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19 March 2013

fun with a basic algorithm

On Twitter Ed announced that he was playing around with a BASIC program that ran on the venerable Commodore 64. I myself am not a professional programmer, but I've taken several programming courses and have played with code from time to time. I fondly remember programming instructions in BASIC or Pascal on the school computers and was always a bit saddened that my home didn't have one for our personal use.

Naturally, Ed posting about 10 PRINT made me curious. Since I run OpenBSD on my workstation I don't have a native version of BASIC, but I do have a C compiler in the form of GCC. So I set out to port "10 PRINT" in C.

10 PRINT

The Code

10 PRINT CHR$(205.5+RND(1)); : GOTO 10

10 PRINT Output - Frodo C64 Emulator

My First Porting Attempts

The variant of UNIX that I doesn't have the PETSCII character set that the Commodore 64 uses in the 10 PRINT program. As a result my first attempts used the slash "/" and the backslash "\" characters from the standard ASCII library.

maze.c


/* auto maze generator */

#include <stdio.h>
#include <stdlib.h>

/* print to screen the backslash or forward
 * slash depending if the value of i is
 * odd or even. */

int main (int argc, char *argv[])
{
        do {
                int i = random();

                if ( i%2 == 0 )
                        printf ("\\");
                else
                        printf ("/");

        } while ( 1 );

        return 0;
}

maze1.c


/* auto maze generator, mk1 */

#include <stdio.h>
#include <stdlib.h>

/* determine if the number passed is
 * odd or even and return result. */

int odd_even (number)
        int number;
{
        if ( number % 2 == 0)
                return 0;
        else
                return 1;
}

/* print the forward slash or backslash
 * depending on returned result. */

int main (int argc, char *argv[])
{
        do {
                int i = random();

                if ( odd_even(i) == 0 )
                        printf ("\\");
                else
                        printf ("/");

        } while ( 1 );

        return 0;
}

maze2.c


/* auto maze generator, mk3 */

#include <stdio.h>
#include <stdlib.h>

/* print to screen the backslash or forward
 * slash depending if the value of i is
 * odd or even. */

int main (int argc, char *argv[]){do {int i = random();if (i%2==0) printf("\\");else printf("/");}while(1);return 0;}

Output of First Attempts

My Following Attempts

I wasn't satisfied with the use of slash and back slash to build the output. While using slash and backslash approximated the output of 10 PRINT somewhat, it was obvious that the approximation was lacking. Fortunately, it turns out that Unicode has a solution that more approximates the diagonal lines used in PETSCII. The right leaning line has the Unicode symbol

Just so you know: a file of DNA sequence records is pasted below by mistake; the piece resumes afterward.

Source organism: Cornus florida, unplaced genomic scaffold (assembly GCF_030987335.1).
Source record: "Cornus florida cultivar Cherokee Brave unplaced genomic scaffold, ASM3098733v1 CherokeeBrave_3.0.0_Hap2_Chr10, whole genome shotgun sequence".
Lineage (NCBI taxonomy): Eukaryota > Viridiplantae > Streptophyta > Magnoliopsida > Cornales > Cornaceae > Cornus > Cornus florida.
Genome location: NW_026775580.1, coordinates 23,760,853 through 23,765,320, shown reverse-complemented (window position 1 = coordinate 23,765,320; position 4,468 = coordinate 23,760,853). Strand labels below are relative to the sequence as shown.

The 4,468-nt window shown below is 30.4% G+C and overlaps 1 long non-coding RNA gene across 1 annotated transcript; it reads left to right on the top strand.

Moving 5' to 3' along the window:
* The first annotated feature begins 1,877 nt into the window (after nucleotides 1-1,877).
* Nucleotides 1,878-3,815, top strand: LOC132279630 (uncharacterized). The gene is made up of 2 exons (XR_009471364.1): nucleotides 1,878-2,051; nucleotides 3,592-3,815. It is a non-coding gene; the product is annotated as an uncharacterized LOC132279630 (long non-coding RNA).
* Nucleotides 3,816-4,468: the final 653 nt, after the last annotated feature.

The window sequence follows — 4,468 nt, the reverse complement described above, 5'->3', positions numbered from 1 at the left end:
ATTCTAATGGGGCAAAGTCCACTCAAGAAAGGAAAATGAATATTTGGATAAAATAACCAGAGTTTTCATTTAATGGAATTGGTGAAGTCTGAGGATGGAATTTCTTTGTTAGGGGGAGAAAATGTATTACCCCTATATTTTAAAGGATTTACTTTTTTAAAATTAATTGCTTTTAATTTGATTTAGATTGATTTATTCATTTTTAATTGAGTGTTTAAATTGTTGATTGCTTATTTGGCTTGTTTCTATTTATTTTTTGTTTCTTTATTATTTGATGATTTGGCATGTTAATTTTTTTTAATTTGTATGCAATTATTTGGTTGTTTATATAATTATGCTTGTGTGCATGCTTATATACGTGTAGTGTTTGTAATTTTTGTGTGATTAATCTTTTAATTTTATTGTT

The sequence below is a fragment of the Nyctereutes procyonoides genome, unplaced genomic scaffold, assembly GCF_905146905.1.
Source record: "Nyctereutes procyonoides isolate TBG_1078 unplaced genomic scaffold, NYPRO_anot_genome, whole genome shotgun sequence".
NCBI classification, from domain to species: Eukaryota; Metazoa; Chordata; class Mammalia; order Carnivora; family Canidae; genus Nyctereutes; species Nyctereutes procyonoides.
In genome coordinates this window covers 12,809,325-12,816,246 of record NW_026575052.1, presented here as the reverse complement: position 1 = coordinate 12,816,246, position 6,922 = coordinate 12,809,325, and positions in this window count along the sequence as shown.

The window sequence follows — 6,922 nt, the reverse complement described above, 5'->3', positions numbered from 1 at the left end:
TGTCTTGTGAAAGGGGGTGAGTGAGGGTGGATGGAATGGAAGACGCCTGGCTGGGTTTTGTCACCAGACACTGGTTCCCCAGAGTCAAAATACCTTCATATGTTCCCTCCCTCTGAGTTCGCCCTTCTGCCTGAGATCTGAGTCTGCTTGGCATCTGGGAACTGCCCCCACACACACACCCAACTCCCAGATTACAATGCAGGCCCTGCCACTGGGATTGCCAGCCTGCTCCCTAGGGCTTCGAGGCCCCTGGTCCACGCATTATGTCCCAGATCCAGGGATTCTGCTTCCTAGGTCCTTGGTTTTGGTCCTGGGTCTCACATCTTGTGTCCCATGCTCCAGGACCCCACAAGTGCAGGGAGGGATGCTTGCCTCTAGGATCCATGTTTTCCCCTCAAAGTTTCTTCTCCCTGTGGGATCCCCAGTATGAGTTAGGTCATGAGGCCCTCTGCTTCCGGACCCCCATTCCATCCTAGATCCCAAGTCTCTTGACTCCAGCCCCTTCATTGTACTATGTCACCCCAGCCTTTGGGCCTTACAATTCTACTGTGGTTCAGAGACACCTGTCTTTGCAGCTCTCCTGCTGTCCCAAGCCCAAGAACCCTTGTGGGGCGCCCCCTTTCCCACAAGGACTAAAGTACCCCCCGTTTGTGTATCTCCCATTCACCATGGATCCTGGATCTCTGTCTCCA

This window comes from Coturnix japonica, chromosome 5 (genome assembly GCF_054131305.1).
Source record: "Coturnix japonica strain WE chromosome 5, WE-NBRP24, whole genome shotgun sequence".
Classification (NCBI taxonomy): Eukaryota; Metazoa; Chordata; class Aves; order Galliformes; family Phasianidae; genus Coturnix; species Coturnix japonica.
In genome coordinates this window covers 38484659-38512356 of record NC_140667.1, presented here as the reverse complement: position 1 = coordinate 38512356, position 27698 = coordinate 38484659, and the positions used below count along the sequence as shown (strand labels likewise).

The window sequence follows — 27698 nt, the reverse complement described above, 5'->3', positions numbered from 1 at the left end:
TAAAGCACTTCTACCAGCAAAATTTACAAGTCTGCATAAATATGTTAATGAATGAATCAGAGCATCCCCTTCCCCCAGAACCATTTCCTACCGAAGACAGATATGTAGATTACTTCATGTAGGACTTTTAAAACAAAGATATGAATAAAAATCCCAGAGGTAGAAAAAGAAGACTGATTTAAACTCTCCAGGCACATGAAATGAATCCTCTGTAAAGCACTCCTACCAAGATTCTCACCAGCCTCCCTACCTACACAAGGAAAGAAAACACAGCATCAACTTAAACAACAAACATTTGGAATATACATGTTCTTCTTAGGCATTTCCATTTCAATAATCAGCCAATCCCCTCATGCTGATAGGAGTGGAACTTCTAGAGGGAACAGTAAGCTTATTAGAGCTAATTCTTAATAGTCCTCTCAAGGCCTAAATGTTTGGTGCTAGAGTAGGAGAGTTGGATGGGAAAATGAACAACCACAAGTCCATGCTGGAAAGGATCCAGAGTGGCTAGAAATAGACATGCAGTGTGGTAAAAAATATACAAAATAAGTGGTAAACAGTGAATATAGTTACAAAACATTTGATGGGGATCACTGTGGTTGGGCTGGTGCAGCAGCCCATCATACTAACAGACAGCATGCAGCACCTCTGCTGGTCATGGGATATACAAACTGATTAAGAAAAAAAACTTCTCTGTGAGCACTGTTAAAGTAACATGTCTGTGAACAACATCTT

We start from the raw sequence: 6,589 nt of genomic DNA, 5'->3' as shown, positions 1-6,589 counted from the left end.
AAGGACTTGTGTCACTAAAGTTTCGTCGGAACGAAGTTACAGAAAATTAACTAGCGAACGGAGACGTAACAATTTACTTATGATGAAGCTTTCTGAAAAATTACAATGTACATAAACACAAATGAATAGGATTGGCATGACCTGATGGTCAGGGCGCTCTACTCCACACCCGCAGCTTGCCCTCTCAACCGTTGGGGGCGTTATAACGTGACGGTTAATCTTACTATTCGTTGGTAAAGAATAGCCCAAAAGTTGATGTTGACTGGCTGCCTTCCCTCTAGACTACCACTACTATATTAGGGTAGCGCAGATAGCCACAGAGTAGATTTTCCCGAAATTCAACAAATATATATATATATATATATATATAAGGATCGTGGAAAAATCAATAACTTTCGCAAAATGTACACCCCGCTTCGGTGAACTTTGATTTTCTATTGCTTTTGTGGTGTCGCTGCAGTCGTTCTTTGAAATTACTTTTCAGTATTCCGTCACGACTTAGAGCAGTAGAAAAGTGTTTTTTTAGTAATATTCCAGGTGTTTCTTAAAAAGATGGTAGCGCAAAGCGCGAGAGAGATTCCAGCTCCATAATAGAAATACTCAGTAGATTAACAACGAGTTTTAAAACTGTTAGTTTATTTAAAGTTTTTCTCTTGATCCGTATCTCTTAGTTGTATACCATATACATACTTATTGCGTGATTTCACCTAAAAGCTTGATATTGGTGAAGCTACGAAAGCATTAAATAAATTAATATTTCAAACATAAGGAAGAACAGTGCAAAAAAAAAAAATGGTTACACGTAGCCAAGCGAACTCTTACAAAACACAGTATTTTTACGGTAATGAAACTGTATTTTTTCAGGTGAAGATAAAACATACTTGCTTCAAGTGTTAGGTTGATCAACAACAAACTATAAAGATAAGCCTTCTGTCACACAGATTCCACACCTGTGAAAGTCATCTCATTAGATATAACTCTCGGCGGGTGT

0x2571
and the left leaning line has the symbol
0x2572
in C. So, using those symbols I modified my code accordingly. I also used an terminal emulator that was capable of rendering the Unicode symbols I was using to view my output, in this case Gnome Terminal.

maze4.c


/* auto maze generator, mk4 */

#include <stdio.h>
#include <stdlib.h>
#include <locale.h>
#include <wchar.h>

/* print the forward slash or backslash
 * depending on returned result. */

int main (int argc, char *argv[])
{
        char *locale;
        locale = setlocale (LC_CTYPE, "en_US.UTF-8");
        int i;

        while (1) {
                wprintf (L"%lc", (i = 2571.5 + arc4random_uniform(2), i == 2571) ? L'\x2571' : L'\x2572');
        }

        printf ("\n");

        return 0;
}

maze5.c


/* auto maze generator, mk5 */

#include <stdio.h>
#include <stdlib.h>
#include <locale.h>
#include <wchar.h>

/* Adds a value 0 < x < 1 to passed float
 * value and return an integer. */

int find_value (given)
        float given;
{
        given = given + arc4random_uniform(2);
        return (given);
}

/* print the forward slash or backslash
 * depending on returned result. */

int main (int argc, char *argv[])
{
        char *locale;
        locale = setlocale (LC_CTYPE, "en_US.UTF-8");
        int i;

        while (1) {
                wprintf (L"%lc", (i = find_value(2571.5), i == 2571) ? L'\x2571' : L'\x2572');
        }

        printf ("\n");

        return 0;
}

Output of Following Attempts

Thoughts

I find the original algorithm in C64 BASIC interesting for a couple of reasons.

  1. The entire script is one line.
  2. The script uses a 'goto' statement.
  3. The script takes advantage of how characters are defined in PETSCII

If I were to do this properly in C I would either have to have a similar set of characters that I could call on, or I would have to call on C's graphical abilities and define line segments for various values in the algorithm.

The fact that there are two opposing slash characters in Unicode that are numerically adjacent to each other is fortuitous. I don't know if the spec for Unicode came before 10 PRINT and PETSCII or after, but I suspect that if it's the latter then perhaps the designers were influenced by 10 PRINT? This is something that I may have to look into a bit, just to satisfy my curiosity.